Friday, November 22, 2013

Effective Interviews - Part 2: What's Hot?

In part 1 of "Effective Interviews" we covered the basics of how to get the most out of your interview days.  In part 2 we are going to raise your interview game with a discussion of what topics are "hot" in Emergency Medicine in the fall of 2013.

While on the interview trail you are discovering the "hot topics" to talk about from your fellow applicants.  This is the default topic.  The one you go to when you are out of other questions or because everyone says you should ask about it.  For a long time this was Trauma, as in: "What is your Trauma experience like?"  For a few years now Ultrasound has usurped this spot.  This year, another shift is likely upon us: "What role does Social Media have in your education program?".  The most mainstream of EM publications, the Annals of Emergency Medicine, just published an article about Twitter.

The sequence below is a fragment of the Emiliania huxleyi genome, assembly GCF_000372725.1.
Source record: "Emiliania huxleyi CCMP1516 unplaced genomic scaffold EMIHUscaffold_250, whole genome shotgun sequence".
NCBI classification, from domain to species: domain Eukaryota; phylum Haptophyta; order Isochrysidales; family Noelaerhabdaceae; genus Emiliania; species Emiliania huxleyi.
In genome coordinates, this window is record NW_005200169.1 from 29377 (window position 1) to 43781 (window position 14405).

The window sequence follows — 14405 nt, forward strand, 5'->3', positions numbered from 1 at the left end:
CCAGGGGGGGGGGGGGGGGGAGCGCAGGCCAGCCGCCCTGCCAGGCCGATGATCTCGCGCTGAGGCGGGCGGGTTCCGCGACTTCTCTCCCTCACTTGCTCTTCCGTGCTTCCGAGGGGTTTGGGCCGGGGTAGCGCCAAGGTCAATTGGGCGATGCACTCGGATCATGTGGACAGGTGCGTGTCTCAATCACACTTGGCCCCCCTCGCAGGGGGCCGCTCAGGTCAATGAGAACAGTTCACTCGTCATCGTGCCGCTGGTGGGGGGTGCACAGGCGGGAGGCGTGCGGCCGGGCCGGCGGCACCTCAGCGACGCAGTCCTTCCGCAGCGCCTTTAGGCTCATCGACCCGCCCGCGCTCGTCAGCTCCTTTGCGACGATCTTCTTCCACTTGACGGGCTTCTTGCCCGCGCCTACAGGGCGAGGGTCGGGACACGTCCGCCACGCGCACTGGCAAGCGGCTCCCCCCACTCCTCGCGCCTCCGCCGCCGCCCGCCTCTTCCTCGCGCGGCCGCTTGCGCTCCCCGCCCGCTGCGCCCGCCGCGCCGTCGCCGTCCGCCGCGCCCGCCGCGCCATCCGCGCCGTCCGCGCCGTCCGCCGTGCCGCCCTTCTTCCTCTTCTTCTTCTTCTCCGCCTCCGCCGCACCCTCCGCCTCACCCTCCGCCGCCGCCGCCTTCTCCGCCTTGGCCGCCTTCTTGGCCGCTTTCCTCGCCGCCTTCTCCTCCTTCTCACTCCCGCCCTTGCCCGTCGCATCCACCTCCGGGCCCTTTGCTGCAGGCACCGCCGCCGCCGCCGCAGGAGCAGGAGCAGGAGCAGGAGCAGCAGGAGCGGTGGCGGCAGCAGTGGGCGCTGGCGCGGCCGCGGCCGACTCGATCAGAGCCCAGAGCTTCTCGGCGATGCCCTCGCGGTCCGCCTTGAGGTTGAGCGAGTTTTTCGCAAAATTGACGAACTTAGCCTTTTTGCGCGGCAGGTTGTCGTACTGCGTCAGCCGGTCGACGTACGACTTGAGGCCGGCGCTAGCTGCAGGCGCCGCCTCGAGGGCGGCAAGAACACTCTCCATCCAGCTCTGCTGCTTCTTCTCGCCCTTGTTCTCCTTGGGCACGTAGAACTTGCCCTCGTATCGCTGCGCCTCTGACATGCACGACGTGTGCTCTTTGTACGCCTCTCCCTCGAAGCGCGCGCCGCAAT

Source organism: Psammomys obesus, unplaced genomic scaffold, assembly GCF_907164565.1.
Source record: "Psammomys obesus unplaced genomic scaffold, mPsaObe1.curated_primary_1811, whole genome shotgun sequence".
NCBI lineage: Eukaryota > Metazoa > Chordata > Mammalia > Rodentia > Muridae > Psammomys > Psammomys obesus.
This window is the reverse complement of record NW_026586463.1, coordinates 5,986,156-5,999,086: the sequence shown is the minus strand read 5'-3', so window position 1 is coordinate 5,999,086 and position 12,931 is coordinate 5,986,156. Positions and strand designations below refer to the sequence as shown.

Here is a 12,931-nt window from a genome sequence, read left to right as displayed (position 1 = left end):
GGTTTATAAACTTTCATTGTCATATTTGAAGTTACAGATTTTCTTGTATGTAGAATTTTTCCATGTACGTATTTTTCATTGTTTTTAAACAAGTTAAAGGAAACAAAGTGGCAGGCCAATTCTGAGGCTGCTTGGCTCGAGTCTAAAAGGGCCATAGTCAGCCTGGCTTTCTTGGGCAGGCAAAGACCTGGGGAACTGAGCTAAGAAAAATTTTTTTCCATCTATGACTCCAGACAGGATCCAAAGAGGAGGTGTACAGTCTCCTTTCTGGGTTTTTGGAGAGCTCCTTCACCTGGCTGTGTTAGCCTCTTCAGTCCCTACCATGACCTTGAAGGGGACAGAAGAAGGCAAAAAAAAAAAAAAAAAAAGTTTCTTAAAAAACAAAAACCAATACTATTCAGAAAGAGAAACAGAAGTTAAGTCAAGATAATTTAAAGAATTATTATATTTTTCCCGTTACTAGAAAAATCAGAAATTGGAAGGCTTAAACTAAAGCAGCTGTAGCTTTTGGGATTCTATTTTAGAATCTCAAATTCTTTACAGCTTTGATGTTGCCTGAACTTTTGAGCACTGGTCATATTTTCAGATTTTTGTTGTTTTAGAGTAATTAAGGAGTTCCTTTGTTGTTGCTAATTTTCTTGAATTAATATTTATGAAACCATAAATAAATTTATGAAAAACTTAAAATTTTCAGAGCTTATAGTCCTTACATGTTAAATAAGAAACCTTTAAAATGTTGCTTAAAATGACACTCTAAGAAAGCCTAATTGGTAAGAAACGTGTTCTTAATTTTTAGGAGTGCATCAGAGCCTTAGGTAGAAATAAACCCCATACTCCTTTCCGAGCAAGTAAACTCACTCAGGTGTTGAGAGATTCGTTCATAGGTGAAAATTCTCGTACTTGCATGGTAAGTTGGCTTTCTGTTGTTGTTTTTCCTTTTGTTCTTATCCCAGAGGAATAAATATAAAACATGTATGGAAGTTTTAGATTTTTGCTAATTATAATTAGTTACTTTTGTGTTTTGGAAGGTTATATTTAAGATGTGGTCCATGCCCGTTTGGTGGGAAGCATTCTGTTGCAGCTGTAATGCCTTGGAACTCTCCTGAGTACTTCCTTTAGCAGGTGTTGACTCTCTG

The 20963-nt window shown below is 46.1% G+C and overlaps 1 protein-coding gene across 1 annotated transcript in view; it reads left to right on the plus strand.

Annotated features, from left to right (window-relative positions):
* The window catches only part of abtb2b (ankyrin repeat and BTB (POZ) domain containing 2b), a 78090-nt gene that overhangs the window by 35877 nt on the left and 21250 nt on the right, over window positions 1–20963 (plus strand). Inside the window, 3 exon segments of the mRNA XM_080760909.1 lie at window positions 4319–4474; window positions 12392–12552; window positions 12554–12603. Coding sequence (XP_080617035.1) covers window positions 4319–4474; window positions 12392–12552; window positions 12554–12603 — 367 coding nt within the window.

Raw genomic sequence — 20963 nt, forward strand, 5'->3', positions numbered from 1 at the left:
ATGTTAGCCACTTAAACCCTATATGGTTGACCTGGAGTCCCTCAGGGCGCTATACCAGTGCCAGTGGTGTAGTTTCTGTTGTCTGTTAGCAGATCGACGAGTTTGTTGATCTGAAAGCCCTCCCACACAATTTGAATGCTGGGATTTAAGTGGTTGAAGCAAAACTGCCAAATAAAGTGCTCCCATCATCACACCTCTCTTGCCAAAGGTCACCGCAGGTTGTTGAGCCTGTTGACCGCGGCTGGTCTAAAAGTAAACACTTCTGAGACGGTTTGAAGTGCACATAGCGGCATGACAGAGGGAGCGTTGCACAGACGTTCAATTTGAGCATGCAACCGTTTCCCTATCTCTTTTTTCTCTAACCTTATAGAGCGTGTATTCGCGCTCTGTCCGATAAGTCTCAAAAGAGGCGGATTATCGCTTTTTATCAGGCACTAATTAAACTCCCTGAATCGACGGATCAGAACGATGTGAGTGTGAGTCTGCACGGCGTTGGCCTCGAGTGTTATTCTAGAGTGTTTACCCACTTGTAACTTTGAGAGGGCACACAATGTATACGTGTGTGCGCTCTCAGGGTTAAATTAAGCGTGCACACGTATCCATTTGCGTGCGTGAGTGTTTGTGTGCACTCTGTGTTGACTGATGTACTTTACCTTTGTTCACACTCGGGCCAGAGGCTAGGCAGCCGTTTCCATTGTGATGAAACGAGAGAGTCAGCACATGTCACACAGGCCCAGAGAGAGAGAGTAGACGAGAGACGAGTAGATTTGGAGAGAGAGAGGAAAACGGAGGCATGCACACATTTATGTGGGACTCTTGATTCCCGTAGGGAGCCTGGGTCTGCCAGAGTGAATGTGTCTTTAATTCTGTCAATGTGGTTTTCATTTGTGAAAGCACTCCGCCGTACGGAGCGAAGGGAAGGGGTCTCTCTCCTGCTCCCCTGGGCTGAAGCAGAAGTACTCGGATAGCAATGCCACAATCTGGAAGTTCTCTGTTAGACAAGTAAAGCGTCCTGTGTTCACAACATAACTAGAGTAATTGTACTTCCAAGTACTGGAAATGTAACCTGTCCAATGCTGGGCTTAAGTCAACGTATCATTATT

Twitter is a great window into what is being discussed and debated in EM.  All you have to do is follow a few of the disseminators of #FOAMed (@emlitofnote, @njoshi8, @emcrit, @CriticalCareNow, @srrezaie, @precordialthump, @LWestafer, just to name a few) and you will quickly be caught up on the discussion.

But if none of the preceding paragraph made any sense to you, here are some of the big topics under discussion in 2013:

  • Social Media in Education - you should probably have an opinion or stance on this.  Many of your interviewers will.   Though you shoudl be ready for otherwise wonderful and enthusiastic educators to be very skeptical of the whole concept.  They may also be more interested in your understanding of professionalism as it relates to Facebook/Twitter/Snapchat/etc.
  • Thrombolysis for Acute Ischemic Stroke - this is being debated vigorously in EM with ACEP releasing a policy statement that has led to much consternation from many practicing Emergency Physicians.  This has recently been discussed really well on the ERCast podcast.  The LITFL blog also did a good discussion to review as well.